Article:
Amongst the market stands we came across a great (and very cheap) book shop which meant I felt obliged to spend some money. I left with a few books, most notably a great book about the history of beer and the pub by a guy called Pete Brown. It made me laugh straight away and I ended up quoting to Amy from the book regularly as by trivial knowledge about the history of beer grew daily. It's called "A man walks into a pub..." a great title and it would make an excellent Christmas or birthday present for someone who likes a drop of ale - and there's plenty of them on Scilly.

One observation I made at WOMAD was related to the port-a-loos - this time being provided by the company DavLav. This particular toilet comes with a urinal 'funnel' inside the toilet, as well as your usual toilet, but what made me laugh was the health and safety message stuck on the inside: "Designed to be used by 10 or less people over the course of a 40hour week." I'm no maths genius, but these were surely going to be used by morning than 10 people each over 4 days? Having said this though, WOMAD has lay the claim down for the cleanest toilets in festival history. There was always toilet roll available, sanitising hand wash and they just all seemed permanently clean. We even had advise as to what should go in the toilets:

The Thursday evening saw Lee 'Scratch' Perry take to the stage in the Siam tent. The Jamaican reggae legend has recorded a huge number of records over the years, and the tent was packed out to see him perform. Kids were invading the disabled platforms and the expectation was pretty high, but in the end the sound just wasn't up to the job. The sound engineers should have had time to sort everything out as Mr Perry was late on stage, his flight to Bristol airport was delayed and he even came on stage with his suitcase. Feedback problems plagued the set, the drums took over any other instrument and the vocal levels were terrible. In the end I found it a bit of a disappointment, but we did make one discovery to cheer us up. The bar company at WOMAD make a surcharge on each pint you buy as a deposit on the card cups that they use. You collect the cups and then take them back to a recycling point and you get your deposit back for each cup you bring. Of course, not everyone remembers this and they leave their cups lying around, queuing a fight between us and the 8 year old kids as to who can grab the most cups to get our 10p a cup deposit!

Friday morning meant our first shift as Child Escort Team - I asked Oxfam if we could be called the Gobblers instead, but they didn't seem too keen on the idea. We had been kept up until late in the night by the girls in the tent next to us, and we quickly christened them Gossip Girl and Motor Mouth. I have never come across someone who can just talk non-stop for hours on end, and it wasn't even interesting stuff that she was talking about. So we were glad to get away from them for eight hours, and hopefully we'd have a pretty quiet shift with not too many children getting lost. It was certainly a slow start, so we de-camped to the excellent Tiny Tea Tent - a regular stall on the festival circuit and winner of some kind of green award at Glastonbury this year. Their stall is entirely solar powered and they serve up some good tea in solid mugs; always a bonus. So Amy and I sat down on their sofa for a while chatting to some of the girls working their, and listening to a group of kids sat by a table near to us. The main topic of conversation seemed to centre around vegetarian food, which the most rotund kid of the group (a seasoned eater by any one's standards) sweepingly claimed 'all tastes like cardboard'. We also learnt that his favourite dining establishment was Morrison's Cafe. As the morning got warmer our tubby friend rolled off into the distance with only heart disease and diabetes to worry about, whilst we went for a walkabout before the music started for the day.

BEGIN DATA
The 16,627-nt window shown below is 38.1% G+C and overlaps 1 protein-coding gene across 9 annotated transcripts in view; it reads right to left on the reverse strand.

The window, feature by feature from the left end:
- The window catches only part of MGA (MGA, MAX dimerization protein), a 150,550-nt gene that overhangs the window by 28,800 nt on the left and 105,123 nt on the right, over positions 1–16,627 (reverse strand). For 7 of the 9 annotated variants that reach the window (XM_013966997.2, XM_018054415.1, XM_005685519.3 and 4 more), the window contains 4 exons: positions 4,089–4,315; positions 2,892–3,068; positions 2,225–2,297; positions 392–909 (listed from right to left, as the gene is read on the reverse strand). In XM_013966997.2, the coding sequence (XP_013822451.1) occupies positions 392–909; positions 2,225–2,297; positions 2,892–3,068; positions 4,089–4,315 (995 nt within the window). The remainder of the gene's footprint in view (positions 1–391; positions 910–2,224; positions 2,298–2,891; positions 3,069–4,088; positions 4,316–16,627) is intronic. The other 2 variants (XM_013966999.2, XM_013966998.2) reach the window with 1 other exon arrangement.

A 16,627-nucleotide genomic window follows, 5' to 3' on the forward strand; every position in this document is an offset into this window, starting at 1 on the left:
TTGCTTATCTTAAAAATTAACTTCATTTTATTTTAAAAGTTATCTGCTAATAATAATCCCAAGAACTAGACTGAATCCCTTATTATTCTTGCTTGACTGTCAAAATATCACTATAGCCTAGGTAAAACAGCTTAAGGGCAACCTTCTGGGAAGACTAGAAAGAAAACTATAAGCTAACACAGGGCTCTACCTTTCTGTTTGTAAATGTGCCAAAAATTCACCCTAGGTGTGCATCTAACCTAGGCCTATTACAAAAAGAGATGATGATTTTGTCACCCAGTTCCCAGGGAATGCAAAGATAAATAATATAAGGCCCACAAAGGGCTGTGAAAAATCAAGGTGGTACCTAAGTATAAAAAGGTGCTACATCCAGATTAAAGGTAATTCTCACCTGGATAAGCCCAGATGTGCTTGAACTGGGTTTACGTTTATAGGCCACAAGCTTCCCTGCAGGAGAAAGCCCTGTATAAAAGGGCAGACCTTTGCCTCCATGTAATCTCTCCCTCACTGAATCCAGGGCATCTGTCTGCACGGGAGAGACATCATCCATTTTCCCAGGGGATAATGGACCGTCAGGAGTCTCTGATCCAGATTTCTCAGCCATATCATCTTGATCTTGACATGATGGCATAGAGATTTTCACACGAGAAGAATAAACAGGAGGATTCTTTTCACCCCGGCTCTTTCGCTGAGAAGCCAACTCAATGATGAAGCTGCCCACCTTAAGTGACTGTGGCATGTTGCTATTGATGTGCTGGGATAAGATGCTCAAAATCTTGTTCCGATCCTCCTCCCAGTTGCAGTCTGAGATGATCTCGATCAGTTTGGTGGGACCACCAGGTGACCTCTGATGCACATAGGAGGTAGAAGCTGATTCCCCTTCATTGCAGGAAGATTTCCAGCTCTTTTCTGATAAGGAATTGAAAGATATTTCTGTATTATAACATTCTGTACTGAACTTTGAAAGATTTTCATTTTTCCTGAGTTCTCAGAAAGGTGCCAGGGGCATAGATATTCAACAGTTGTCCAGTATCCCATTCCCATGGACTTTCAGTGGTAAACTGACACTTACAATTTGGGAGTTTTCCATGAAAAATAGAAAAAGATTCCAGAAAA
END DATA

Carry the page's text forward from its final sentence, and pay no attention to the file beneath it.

We fancied checking out some tibetan monks who were doing a big performance on the open air stage and we were not disappointed at all. The Tashi Lhunpo Monks performed traditional song and chanting, along with performance dancing in full costumes. It was an ethereal sight, and some of the chants had interesting stories behind them that the monks spoke of before each performance. One story involved speaking with ancestors through music by using human bones as drumsticks, at least that's how I remember the story. It was still pretty mesmerising, and something that I was glad we watched.

We had a couple of minor call outs over the radio for us to retrieve some lost kids and take them over the found children tent, but both times the children were reunited before we even managed to take them anywhere. One kid in particular wouldn't leave to go to the tent until she had finished her chocolate muffin! We spent the majority of the rest of the shift mooching around and collecting badges from the campaign stands to add to our collection of Oxfam ones. I grabbed a couple of badges against supermarket expansion plans, one against war in general, and I also got a free breakfast bar from a vegetarian stall. All in all a successful first shift, and by the time we had clocked out and had some food we arrived back in the arena in time to catch the end of Toumani Diabate. I've seen Toumani play last year at Glastonbury, and he was excellent, in fact he also came on and played with Bjork as he featured on one song off her album Volta. He put in another good performance from what I gathered, what we heard was certainly excellent and he had his son on stage who is another excellent kora player, the instrument for which Diabate has his fame. After his set culminated we walked over to the Big Red Tent - not as big as it sounds, but big enough - to watch the Bedouin Jerry Can Band, who were complete entertainers and excellent at it. These guys were fantastic, playing old jerry cans, ammunition cases, basically anything left behind in the desert after conflicts. The were lead by a lecherous front man who got all the women in the audience going, and I think even Amy sang her approval at one point. This was uplifting music, a distinctive sound full of traditional and contemporary bedouin flavours.